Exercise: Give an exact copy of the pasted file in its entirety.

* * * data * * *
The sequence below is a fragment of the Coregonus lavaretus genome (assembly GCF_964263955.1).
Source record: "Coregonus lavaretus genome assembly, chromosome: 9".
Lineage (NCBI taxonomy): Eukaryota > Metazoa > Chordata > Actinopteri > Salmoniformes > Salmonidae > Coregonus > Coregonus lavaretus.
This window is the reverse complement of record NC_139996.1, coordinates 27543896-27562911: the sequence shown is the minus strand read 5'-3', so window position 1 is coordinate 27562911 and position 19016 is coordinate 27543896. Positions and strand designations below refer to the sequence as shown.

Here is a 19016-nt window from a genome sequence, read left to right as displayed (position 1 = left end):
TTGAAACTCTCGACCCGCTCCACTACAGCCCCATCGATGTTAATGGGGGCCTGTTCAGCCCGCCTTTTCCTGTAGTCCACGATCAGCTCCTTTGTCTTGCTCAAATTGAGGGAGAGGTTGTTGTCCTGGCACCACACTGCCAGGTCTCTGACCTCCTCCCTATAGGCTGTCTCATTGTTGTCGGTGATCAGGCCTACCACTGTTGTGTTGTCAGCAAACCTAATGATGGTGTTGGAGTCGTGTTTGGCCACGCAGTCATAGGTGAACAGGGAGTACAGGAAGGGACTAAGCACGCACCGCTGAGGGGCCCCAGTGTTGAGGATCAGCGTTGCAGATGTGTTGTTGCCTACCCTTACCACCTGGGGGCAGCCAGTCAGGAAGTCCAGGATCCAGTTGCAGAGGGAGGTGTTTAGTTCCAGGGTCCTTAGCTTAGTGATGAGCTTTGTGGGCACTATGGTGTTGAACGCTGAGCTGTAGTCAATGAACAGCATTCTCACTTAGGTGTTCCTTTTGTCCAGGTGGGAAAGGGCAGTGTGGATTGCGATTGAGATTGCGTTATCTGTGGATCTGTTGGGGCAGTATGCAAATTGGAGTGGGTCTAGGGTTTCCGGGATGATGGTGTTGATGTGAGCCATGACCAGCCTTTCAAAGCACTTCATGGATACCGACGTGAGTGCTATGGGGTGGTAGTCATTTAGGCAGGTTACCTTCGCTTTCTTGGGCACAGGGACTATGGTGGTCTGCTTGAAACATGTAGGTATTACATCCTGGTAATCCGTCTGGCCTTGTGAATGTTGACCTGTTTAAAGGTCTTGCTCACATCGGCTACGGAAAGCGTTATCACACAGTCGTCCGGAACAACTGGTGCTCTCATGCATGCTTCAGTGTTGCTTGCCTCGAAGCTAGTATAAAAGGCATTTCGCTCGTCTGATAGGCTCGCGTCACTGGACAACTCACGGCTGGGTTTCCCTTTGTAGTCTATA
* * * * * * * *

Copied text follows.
The sequence below is a fragment of the Coregonus lavaretus genome (assembly GCF_964263955.1).
Source record: "Coregonus lavaretus genome assembly, chromosome: 9".
Lineage (NCBI taxonomy): Eukaryota > Metazoa > Chordata > Actinopteri > Salmoniformes > Salmonidae > Coregonus > Coregonus lavaretus.
This window is the reverse complement of record NC_139996.1, coordinates 27543896-27562911: the sequence shown is the minus strand read 5'-3', so window position 1 is coordinate 27562911 and position 19016 is coordinate 27543896. Positions and strand designations below refer to the sequence as shown.

Here is a 19016-nt window from a genome sequence, read left to right as displayed (position 1 = left end):
TTGAAACTCTCGACCCGCTCCACTACAGCCCCATCGATGTTAATGGGGGCCTGTTCAGCCCGCCTTTTCCTGTAGTCCACGATCAGCTCCTTTGTCTTGCTCAAATTGAGGGAGAGGTTGTTGTCCTGGCACCACACTGCCAGGTCTCTGACCTCCTCCCTATAGGCTGTCTCATTGTTGTCGGTGATCAGGCCTACCACTGTTGTGTTGTCAGCAAACCTAATGATGGTGTTGGAGTCGTGTTTGGCCACGCAGTCATAGGTGAACAGGGAGTACAGGAAGGGACTAAGCACGCACCGCTGAGGGGCCCCAGTGTTGAGGATCAGCGTTGCAGATGTGTTGTTGCCTACCCTTACCACCTGGGGGCAGCCAGTCAGGAAGTCCAGGATCCAGTTGCAGAGGGAGGTGTTTAGTTCCAGGGTCCTTAGCTTAGTGATGAGCTTTGTGGGCACTATGGTGTTGAACGCTGAGCTGTAGTCAATGAACAGCATTCTCACTTAGGTGTTCCTTTTGTCCAGGTGGGAAAGGGCAGTGTGGATTGCGATTGAGATTGCGTTATCTGTGGATCTGTTGGGGCAGTATGCAAATTGGAGTGGGTCTAGGGTTTCCGGGATGATGGTGTTGATGTGAGCCATGACCAGCCTTTCAAAGCACTTCATGGATACCGACGTGAGTGCTATGGGGTGGTAGTCATTTAGGCAGGTTACCTTCGCTTTCTTGGGCACAGGGACTATGGTGGTCTGCTTGAAACATGTAGGTATTACATCCTGGTAATCCGTCTGGCCTTGTGAATGTTGACCTGTTTAAAGGTCTTGCTCACATCGGCTACGGAAAGCGTTATCACACAGTCGTCCGGAACAACTGGTGCTCTCATGCATGCTTCAGTGTTGCTTGCCTCGAAGCTAGTATAAAAGGCATTTCGCTCGTCTGATAGGCTCGCGTCACTGGACAACTCACGGCTGGGTTTCCCTTTGTAGTCTATA